By the end of Maryland men's basketball's 2019-20 season, Anthony Cowan Jr. will be a staple in program all-time lists. He could be top 10 or even top five in scoring (he's currently 17th). He could be top-five in assists (currently tied for 10th). He could easily reach No. 2 in starts, with an outside chance at the top spot.
But none of this will matter to him if next March ends in heartbreak again.
Cowan declared for the NBA Draft this past spring, but
May 29 that he would return for his senior season, saying he had "unfinished business" at Maryland. His motives are clear to everyone in the Terps' locker room.
"Anthony came back to win," head coach Mark Turgeon said at Maryland's media day Oct. 15. "Anthony's done a lot of things with scoring points and steals and assists. But he wants his legacy to be winning and winning at a high level, and he knows he'll be remembered more if our team wins at a high level, so that's why Anthony came back."
Cowan and star center Bruno Fernando declared for the draft on the same day, but while Fernando had long been expected to leave and become a first-round pick -- he fell to 34th overall and is now with the Atlanta Hawks -- Cowan's entrance was somewhat of a surprise. He let the process play its course, hiring an agent and working out with multiple NBA teams. He knew he wanted to return, though, and his teammates were thrilled to have him back.
"Right when he came back, he told the team he was coming back and we got right to work," junior guard Darryl Morsell said. "Throughout the whole offseason, he was in here working with us, so it wasn't really like nothing crazy. I mean, we knew he was coming back because he had already been here working with us, but I feel like it kind of ramped up a bit because we knew who we had now and we were just ready to rock."
In 2016, Cowan closed his high school career in perfect fashion. He averaged 20.6 points per game, led St. John's to its first Washington Catholic Athletic Conference (WCAC) title since 2000 and was named the Washington Post's All-Met Player of the Year. He beat out Markelle Fultz -- who one year later became the No. 1 pick in the NBA Draft -- for the individual accolades, and his Cadets beat Fultz-led DeMatha in the WCAC final.
Cowan, a four-star recruit ranked No. 62 in the country by the 247Sports Composite, committed to the Terps in January 2015. He's started all 99 of Maryland's games since he enrolled. He's led the team in scoring twice and earned All-Big Ten honors each of the last two years (third team in 2018, second team in 2019). But the big wins haven't come. Maryland hasn't finished better than tied for third in the Big Ten standings. It hasn't won a single conference tournament game. It didn't win an NCAA Tournament contest until last season's narrow victory against Belmont.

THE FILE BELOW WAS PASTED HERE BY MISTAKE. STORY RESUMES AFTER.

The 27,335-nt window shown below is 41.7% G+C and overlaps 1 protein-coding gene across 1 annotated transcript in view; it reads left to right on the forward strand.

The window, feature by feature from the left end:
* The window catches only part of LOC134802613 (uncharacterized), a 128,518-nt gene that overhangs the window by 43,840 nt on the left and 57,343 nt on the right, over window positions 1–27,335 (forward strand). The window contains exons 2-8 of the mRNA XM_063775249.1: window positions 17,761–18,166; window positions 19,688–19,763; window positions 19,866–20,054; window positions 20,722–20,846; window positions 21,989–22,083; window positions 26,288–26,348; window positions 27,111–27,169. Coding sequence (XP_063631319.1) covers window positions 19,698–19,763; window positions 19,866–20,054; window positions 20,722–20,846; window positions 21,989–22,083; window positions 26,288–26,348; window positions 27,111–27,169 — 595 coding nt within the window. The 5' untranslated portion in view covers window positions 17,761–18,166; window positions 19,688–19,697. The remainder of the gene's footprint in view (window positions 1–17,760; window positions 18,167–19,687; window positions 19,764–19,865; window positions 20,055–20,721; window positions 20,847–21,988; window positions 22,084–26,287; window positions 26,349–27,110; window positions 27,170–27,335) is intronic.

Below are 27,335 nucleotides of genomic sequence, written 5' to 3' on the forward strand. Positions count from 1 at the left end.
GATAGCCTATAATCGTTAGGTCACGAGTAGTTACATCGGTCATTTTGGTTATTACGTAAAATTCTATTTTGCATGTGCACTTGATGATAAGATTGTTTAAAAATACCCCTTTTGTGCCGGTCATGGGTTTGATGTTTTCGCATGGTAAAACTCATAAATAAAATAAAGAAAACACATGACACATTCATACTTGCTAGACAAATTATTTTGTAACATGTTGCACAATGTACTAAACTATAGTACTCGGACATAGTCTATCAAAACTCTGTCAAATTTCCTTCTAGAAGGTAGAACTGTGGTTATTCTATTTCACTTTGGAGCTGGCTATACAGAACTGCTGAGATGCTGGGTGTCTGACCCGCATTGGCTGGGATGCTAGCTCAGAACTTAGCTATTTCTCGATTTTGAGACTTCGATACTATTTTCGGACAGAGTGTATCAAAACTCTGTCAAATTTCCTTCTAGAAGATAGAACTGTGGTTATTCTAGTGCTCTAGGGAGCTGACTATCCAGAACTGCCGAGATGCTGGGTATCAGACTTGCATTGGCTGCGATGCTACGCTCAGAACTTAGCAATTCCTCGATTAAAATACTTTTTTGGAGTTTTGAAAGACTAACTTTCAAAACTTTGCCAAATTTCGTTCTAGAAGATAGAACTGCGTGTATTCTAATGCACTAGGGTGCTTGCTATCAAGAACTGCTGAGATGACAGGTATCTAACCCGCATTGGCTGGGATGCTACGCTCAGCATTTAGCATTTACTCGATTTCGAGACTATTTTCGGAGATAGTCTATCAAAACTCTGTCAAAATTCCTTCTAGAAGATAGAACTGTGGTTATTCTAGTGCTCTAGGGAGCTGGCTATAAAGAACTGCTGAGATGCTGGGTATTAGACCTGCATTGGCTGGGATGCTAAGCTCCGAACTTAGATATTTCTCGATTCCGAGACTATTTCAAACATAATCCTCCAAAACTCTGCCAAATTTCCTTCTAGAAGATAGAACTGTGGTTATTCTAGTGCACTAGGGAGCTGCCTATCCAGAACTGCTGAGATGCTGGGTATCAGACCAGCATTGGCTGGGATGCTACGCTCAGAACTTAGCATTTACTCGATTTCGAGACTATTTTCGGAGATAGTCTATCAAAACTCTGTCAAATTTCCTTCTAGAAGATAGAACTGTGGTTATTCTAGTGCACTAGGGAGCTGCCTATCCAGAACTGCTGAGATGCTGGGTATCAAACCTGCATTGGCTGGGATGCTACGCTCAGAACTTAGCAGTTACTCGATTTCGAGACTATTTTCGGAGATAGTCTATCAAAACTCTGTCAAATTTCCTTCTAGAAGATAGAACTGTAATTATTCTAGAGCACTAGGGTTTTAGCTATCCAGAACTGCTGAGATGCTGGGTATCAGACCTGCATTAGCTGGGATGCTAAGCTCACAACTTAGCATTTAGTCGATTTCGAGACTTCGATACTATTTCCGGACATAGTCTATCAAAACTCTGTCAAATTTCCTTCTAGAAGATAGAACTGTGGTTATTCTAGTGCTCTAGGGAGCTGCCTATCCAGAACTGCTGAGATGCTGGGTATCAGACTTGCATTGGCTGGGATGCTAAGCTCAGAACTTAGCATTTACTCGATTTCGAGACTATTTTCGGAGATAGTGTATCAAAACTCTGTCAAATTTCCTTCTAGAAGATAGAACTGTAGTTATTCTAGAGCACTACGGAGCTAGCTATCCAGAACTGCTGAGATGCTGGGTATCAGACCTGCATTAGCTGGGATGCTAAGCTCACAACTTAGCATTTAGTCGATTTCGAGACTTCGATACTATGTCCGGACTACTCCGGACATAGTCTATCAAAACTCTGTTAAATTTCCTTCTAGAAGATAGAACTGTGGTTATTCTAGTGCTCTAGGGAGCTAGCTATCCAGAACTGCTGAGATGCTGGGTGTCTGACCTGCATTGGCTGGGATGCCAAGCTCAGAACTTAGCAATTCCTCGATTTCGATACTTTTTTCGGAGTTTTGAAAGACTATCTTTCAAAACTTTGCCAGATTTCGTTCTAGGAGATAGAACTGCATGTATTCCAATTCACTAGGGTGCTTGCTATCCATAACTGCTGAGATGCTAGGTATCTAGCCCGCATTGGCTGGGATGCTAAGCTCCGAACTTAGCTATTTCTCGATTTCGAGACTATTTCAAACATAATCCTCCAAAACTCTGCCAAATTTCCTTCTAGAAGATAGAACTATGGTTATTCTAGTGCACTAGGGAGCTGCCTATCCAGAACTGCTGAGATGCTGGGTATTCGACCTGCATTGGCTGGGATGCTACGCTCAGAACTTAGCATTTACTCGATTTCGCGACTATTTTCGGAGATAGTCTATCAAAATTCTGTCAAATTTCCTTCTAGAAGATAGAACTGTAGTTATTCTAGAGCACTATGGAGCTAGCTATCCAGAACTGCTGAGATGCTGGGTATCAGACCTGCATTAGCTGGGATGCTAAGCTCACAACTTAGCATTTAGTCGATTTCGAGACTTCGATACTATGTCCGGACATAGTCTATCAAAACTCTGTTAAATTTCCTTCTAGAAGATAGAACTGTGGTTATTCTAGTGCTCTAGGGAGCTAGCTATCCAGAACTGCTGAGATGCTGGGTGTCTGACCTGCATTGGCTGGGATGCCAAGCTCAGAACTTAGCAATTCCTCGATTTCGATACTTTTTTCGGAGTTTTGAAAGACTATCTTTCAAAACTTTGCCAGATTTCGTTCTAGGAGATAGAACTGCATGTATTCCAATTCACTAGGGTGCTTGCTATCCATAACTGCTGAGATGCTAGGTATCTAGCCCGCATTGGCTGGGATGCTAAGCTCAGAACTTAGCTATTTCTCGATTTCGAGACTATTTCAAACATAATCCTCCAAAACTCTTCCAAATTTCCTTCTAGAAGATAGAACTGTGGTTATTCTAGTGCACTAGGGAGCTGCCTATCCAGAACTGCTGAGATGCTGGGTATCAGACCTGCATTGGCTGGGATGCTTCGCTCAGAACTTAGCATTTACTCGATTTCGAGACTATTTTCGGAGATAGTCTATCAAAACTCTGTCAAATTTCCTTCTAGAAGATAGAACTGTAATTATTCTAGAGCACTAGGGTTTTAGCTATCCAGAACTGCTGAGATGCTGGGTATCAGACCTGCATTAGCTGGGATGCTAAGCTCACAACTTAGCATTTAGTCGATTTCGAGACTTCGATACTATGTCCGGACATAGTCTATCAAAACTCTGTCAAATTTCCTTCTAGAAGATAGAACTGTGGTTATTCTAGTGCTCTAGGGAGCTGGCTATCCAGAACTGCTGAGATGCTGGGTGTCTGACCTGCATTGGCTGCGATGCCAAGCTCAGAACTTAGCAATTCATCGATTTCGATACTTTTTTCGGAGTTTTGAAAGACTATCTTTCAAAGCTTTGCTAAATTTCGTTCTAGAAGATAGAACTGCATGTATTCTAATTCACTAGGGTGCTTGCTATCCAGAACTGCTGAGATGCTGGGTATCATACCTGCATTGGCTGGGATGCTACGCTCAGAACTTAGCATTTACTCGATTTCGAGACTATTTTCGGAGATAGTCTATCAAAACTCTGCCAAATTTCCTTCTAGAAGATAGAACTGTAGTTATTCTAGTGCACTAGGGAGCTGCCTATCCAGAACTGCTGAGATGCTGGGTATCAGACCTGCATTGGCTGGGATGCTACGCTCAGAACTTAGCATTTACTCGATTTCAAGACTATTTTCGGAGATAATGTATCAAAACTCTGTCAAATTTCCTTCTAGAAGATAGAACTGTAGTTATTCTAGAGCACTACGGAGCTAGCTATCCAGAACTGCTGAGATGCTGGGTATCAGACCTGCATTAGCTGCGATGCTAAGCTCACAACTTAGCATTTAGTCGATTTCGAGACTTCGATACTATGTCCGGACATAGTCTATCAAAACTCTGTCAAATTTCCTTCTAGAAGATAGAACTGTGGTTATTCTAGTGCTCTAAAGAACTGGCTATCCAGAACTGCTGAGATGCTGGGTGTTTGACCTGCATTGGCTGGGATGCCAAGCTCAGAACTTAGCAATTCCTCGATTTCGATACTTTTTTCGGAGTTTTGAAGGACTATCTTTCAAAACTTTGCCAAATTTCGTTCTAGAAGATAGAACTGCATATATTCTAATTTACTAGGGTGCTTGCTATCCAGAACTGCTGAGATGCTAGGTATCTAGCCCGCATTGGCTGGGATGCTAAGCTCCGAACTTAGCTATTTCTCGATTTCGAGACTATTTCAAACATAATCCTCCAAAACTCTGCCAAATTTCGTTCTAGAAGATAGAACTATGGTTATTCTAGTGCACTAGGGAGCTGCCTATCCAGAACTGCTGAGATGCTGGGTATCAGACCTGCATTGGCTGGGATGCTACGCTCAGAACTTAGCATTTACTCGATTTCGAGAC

That win provided a shot of confidence, but the loss two days later to LSU still stings. Maryland had a chance to advance to the Sweet 16 in Washington, D.C., if Tremont Waters hadn't made a layup just before the buzzer. It took Cowan days to regroup, and he still isn't over that game entirely.
"I didn't really watch the tournament no more after that," Cowan said. "I didn't reply to texts [saying], 'What happened on that play?' I didn't answer calls that I know was going to talk about that play."
Getting back to that stage, and past it, requires hard work. Going through the draft process helped Cowan understand which areas of his game needed improvement. He's still working on his shot, vision, body language and leadership. The core is back around him, and he's got a new assistant coach to work with former point guard DeAndre Haynes. Cowan even gained 10 pounds of muscle during the offseason, which has made him more powerful without compromising his athleticism.
"If you know the Big Ten, you know how physical it is. I just want to be able to bump with the guys," Cowan said. "I felt like a couple of times last year, I just wasn't strong enough to make the type of moves or finish the way I wanted to. So I think this year really helped me out a little bit, putting on this weight. [Coach Turgeon] thought it was going to slow me down, but nah."
There's a lot to like about this Maryland basketball team. The Terps have a five-man sophomore class
ready to make the leap
. They have
who can become impact players between now and the heart of the season. They have twins, several pairs of AAU teammates and a
Baltimore-bred duo of stars
. But everything has a way of coming back to Cowan. The watch lists and best-player-in-the-country rankings (
some of which have him in the top 10
) serve as reminders that this is still his team.
Cowan grew up in a family of Maryland fans. His uncle graduated from the university. His father earned his master's degree there. His grandmother was professor in the school's African American Studies department. He knows what it would mean to put another banner in those rafters and that this is his last chance. There's a lot of pressure that comes with being the senior leader on a team like this. But Cowan's ready for it.
"In a world where it's not great to become a senior, I am really proud of Anthony," Turgeon said. "Maybe he can make it cool again."
Follow Thomas on Twitter @TKendziora37
Photo Credit: Kenya Allen/PressBox